Amazon.com Widgets Location 2571: Kaspar Traulhaine, approximate

Location 2571

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*Not from Stars Across Time by Lionsdrake
PHOTOBUCKET HAS LOST THEIR MIND. AT THIS TIME, I DO NOT HAVE THE MEANS TO CHANGE THE HOSTING OF SO MANY IMAGES HOSTED BY THEM AND SO, THEIR STUPID BANNER WILL REMAIN FOR THE TIME BEING.


Four months after the commission of a violent crime, Kaspar Traulhaine is approached by a stranger who claims to have witnessed everything and who coldly announces his intention to turn him over to the authorities in three days time. As the hours pass, Traulhaine struggles with his conscience, his desire to remain free, and a growing urge toward violence against his tormentor, who offers no reason for his sudden appearance and no terms for his continued silence.


I struggled with this story. Specifically, I struggled with Kaspar and forming a bond with such a character whom I find very difficult to believe capable of committing murder.

When Montgomery approaches him with the message that Kaspar has three days till he would turn him into the authorities for his crime coupled with no demands that could possibly dissuade the action, Kaspar is left to writhe under the pressures of his guilt, his fragile freedom, and the perplexing motivations of this stranger.

Paranoia is the driving force of this story as Kaspar comes to imagine that everyone around him exists for the sole purpose of his torment and, or, destruction.

Despite the testimony of his hatred and anger towards Montgomery, I never quite felt the aggression. That, because quite simply, it is never acted upon. Kaspar proves all too willing to play the puppet in the psychological game, convinced that there is no escape to Montgomery’s master plan in which any act no matter how big or small on Kaspar’s part is exactly what Montgomery expects.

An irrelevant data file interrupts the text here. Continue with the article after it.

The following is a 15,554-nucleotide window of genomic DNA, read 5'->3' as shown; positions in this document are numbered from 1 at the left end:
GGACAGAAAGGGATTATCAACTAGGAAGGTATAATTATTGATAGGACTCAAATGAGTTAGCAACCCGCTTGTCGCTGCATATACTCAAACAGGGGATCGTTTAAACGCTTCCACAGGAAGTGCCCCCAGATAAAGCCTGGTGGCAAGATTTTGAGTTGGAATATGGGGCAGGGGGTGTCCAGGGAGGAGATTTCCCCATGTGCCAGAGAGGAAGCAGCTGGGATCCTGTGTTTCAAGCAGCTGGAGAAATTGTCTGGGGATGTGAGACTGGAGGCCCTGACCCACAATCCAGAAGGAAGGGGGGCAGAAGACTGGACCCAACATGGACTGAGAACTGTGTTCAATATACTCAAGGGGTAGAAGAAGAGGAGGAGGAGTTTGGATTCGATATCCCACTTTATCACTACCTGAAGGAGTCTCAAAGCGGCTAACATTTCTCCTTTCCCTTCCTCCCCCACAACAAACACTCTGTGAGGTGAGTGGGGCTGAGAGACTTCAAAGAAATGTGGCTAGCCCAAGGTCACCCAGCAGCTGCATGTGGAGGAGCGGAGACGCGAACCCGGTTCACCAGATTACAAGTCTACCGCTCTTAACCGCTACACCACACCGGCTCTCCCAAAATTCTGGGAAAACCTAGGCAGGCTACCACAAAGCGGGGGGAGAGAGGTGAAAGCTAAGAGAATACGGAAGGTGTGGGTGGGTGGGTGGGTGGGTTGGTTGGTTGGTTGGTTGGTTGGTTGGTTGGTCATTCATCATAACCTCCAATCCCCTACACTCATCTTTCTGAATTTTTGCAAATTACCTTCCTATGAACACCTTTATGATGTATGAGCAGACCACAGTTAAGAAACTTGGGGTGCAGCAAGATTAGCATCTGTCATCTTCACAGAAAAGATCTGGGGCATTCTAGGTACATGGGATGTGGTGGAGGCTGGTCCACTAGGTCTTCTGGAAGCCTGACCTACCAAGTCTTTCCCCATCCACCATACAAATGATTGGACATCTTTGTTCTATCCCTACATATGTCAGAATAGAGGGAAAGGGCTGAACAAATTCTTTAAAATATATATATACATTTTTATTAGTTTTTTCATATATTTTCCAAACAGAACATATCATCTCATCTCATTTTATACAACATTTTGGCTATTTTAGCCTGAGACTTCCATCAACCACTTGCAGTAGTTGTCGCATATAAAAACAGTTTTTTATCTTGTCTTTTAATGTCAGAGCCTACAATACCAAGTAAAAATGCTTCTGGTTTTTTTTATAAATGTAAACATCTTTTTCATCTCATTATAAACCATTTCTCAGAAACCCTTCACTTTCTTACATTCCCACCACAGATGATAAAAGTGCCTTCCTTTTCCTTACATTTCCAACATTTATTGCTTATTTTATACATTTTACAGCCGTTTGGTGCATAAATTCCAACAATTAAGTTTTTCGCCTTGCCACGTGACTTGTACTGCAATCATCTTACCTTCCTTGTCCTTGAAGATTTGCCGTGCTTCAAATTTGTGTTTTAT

The taunts, repetitive contemplations, and striking analogies keep the story intense. Yet, the lack of desperation to flee or assertively confront his tormentor trampled much of my enjoyment.

There’s obvious similarities between Aldous and Kaspar. While I felt drawn to Aldous’s impulsive actions, I was equally put off by Kaspar’s lack of. He was pathetic, as so effectively pounded into his head by Montgomery. As one that responds to complete control or complete loss of control, Kaspar’s simple acceptance of his pronounced sentence made me want to torment him myself, if only to make him *do* something.

Plausible. Plausible that I was the monster and he was shrinking from me, I was an insect who he thought he’d caught cupped in his hand, pinned in a tissue, but when he checked I was gone and now he felt me everywhere on his skin all at once.


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